Chad Austin: Where is the Bank Robber Now?

Investigation Discovery’s ‘Hostage 911: The Hostage Fights Back’ depicts how a brave father fought an armed home invader to save himself and his two kids in his Salem, New Hampshire, residence in early February 1998. The episode used police body camera footage and news clippings to demonstrate the carnage that Chad Austin released on the Hardy residence.

Who is Chad Austin?

On February 11, 1998, Chad Austin, then 24, was a young man with a chequered past and a long history of having trouble with law enforcement. He had a long criminal past, the most recent being serving time in prison for an assault charge. He was released from prison in October 1997 but was facing hardship again. His girlfriend had recently dumped him, was unemployed, and didn’t have the money to pay overdue court and probation fees. He had no family to help him as his biological father was also in prison.

Chad’s foster father stated, “He (Chad) was desperate.” The desperation showed when he donned a ski mask and black gloves and robbed Granite Bank in Portsmouth, New Hampshire, around 10:20 am on February 11 before fleeing the crime scene in a black Volkswagen Jetta. However, a Seabrook Police deputy chief spotted Chad’s escape vehicle and pursued him. Upon entering Massachusetts, Chad opened fire on police near the Salisbury exit on Interstate 95, firing approximately a dozen shots.

Over the ensuing half-hour, law enforcement officers from multiple communities pursued Austin through Newburyport, Rowley, Ipswich, Essex, Manchester, Beverly, and finally into Salem. He recklessly weaved through traffic, changed lanes erratically, and drove directly at police roadblocks, occasionally evading capture. When the pursuit reached the Veterans Memorial Bridge, Salem police established a roadblock on the Salem side, but Austin careened wildly from the breakdown lane, crossed traffic, and sped past them.

Patrolman William Walsh recounted, “When he went by, he looked at me and laughed.” After a high-speed car chase and more fire exchanges, Chad crashed on a bend on Proctor Street — a short distance from erstwhile Essex County corrections officer Paul Hardy’s residence. A certified instructor in defensive tactics, Paul lived on 9 Pope Street with his twin sons, Kyle and Kevin, then four. He, then 32, was lounging in his living room, watching TV, while the boys slept nearby. They had taken cold medicine and were drowsy.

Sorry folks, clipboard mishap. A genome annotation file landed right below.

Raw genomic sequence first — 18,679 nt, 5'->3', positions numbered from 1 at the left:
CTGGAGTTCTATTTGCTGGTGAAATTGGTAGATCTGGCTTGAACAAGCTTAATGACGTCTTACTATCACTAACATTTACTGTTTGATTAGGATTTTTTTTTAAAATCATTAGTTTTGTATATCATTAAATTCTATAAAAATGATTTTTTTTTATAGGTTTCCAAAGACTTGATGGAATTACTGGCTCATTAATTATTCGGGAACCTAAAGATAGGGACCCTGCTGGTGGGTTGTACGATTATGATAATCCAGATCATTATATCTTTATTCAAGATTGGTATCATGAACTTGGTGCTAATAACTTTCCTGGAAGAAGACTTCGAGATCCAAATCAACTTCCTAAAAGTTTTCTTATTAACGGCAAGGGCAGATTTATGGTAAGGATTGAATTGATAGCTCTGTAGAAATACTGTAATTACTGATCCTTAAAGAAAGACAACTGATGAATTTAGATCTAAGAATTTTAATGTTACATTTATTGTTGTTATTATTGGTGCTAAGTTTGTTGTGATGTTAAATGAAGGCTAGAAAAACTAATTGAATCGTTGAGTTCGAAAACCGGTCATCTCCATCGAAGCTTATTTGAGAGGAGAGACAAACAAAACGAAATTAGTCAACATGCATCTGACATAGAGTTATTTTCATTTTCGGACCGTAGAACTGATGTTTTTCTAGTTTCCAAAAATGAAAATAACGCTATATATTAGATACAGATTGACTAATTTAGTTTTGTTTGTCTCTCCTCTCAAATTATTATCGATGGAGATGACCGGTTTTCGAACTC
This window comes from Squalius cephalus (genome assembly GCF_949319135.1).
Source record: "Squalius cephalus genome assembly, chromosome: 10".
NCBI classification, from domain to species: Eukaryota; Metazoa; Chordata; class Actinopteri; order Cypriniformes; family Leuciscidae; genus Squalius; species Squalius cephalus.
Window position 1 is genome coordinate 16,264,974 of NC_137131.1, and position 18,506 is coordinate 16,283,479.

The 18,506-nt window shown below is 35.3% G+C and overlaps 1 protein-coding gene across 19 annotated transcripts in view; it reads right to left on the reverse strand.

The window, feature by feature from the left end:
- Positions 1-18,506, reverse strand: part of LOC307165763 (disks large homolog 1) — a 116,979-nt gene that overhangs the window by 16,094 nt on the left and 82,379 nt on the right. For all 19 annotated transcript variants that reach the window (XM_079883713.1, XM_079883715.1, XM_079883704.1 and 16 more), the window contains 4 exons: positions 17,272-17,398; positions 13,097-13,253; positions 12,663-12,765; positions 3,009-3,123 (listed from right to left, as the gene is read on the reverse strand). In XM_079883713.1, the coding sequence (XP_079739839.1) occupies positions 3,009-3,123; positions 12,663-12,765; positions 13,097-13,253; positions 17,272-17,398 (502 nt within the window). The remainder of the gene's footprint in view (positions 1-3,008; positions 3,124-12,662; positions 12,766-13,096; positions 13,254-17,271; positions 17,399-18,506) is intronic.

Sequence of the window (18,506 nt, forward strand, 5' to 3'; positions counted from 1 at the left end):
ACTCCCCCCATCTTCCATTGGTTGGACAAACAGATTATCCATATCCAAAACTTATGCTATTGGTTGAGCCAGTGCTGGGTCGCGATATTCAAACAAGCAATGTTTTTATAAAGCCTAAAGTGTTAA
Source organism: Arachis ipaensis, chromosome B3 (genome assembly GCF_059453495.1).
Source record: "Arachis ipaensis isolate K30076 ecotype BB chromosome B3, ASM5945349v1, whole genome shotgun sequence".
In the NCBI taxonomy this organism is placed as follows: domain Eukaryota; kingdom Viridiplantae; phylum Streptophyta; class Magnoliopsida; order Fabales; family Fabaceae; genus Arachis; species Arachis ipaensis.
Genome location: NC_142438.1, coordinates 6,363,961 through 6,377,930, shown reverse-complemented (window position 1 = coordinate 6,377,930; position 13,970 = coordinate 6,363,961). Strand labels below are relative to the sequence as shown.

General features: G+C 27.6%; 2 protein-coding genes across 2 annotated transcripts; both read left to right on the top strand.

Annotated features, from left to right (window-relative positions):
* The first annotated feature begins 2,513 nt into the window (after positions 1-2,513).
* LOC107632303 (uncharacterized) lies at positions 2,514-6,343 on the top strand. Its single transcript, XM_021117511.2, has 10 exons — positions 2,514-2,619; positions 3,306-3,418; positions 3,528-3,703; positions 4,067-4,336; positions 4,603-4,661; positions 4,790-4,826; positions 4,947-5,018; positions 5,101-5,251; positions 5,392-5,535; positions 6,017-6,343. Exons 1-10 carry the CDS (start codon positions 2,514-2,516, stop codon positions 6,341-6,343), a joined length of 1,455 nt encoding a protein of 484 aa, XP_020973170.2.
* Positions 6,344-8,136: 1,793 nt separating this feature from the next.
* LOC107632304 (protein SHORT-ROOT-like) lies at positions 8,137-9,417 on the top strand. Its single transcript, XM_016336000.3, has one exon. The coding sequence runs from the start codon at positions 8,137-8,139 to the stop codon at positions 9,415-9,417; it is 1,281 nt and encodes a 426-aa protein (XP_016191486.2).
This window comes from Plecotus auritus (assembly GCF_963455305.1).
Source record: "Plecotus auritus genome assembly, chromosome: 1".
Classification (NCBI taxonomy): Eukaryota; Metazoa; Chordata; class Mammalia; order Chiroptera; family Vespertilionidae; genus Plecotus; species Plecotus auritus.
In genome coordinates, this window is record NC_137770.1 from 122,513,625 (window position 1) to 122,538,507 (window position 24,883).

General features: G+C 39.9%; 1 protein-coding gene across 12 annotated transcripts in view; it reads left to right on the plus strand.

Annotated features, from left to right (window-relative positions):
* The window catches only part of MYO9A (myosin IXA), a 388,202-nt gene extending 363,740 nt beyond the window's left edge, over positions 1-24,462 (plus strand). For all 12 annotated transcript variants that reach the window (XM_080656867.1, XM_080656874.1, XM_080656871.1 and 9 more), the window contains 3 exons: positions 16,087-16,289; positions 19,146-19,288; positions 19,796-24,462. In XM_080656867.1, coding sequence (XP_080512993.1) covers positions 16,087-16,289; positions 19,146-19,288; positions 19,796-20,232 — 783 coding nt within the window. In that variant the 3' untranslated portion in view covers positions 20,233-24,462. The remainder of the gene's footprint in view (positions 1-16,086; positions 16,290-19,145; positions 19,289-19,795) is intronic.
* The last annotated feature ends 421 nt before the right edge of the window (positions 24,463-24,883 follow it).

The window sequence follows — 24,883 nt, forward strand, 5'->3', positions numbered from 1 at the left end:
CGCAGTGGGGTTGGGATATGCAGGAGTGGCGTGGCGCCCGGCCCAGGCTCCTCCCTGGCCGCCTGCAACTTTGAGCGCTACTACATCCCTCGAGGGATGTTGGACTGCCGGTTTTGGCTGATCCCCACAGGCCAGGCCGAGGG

After failing to break into a neighbor’s residence, Chad exchanged more gunfire with law enforcement officials before barging into Paul’s home. It was around 11:40 am when Paul heard a loud bang and saw a masked Chad standing before him, armed with a gun and a pink pillowcase full of money. In the following hours, Chad sorted and counted his money while expressing his regret about never spending it, as per police reports. He discussed the criminal charges he faced and estimated his potential prison sentence.

Chad Austin Remains Incarcerated Today

Chad made calls to family members, even conveying messages from Paul. At one point, he mentioned the sergeant’s wife’s upcoming dental appointment. Simultaneously, police repeatedly called him, and Chad claimed he could spot officers within shooting range, causing the officials to retreat. Eventually, a female FBI hostage negotiator established rapport, leading Chad to release the children. However, Kyle hesitated and returned to his father, resulting in a heartbreaking moment when Paul had to close the door on his crying son.

State police tactical officers, equipped with shields, cautiously approached the house and safely retrieved the young boy. More than four hours had passed with Paul being held hostage, and people familiar with the former Salem High wrestler believed it was only a matter of time before he took action. Moments later, Chad, seated on a couch, heard a noise in the kitchen, prompting him to turn his head. Sitting in a nearby chair, Paul made a sudden grab for the gun, resulting in a struggle during which the gun discharged twice without hitting anyone.

Paul head-butted Chad, who retaliated by biting him multiple times on the arms and back. He yelled, “I’m going to kill you,” while Paul responded, “No, you’re going to jail.” Shortly after, the sergeant dragged the armed robber towards a window to make their altercation visible to the police. The tactical team stormed through the back door, using a stun grenade and shooting Chad in the thigh. Dazed from the explosion, Paul leaped out of a front window. His wife, Gail, later stated Chad “picked the wrong house and the wrong guy.”

Chad was sentenced in Massachusetts state court on November 4, 1998, to a 30-40 year term of imprisonment for each of three counts of armed home invasion and received concurrent, shorter sentences for other state crimes stemming from this course of events. He was also convicted of federal bank robbery charges in 1999 and condemned to ten years to be served at the conclusion of his state sentence. However, he filed a motion in October 2006, arguing the original sentence was illegal.

News reports suggest Chad asked a judge for resentencing, arguing the day he was convicted, state law changed, capping the penalty for home invasion at 20 years. Erstwhile First Assistant District Attorney Jack Dawley informed Chad’s sentence was for armed home invasion, kidnapping, and other charges from 30 to 40 years to 19 to 20 years in state prison on December 26, 2006. Federal inmate records indicate the 50-year-old remains incarcerated at USP Hazelton and will be released on September 17, 2025.

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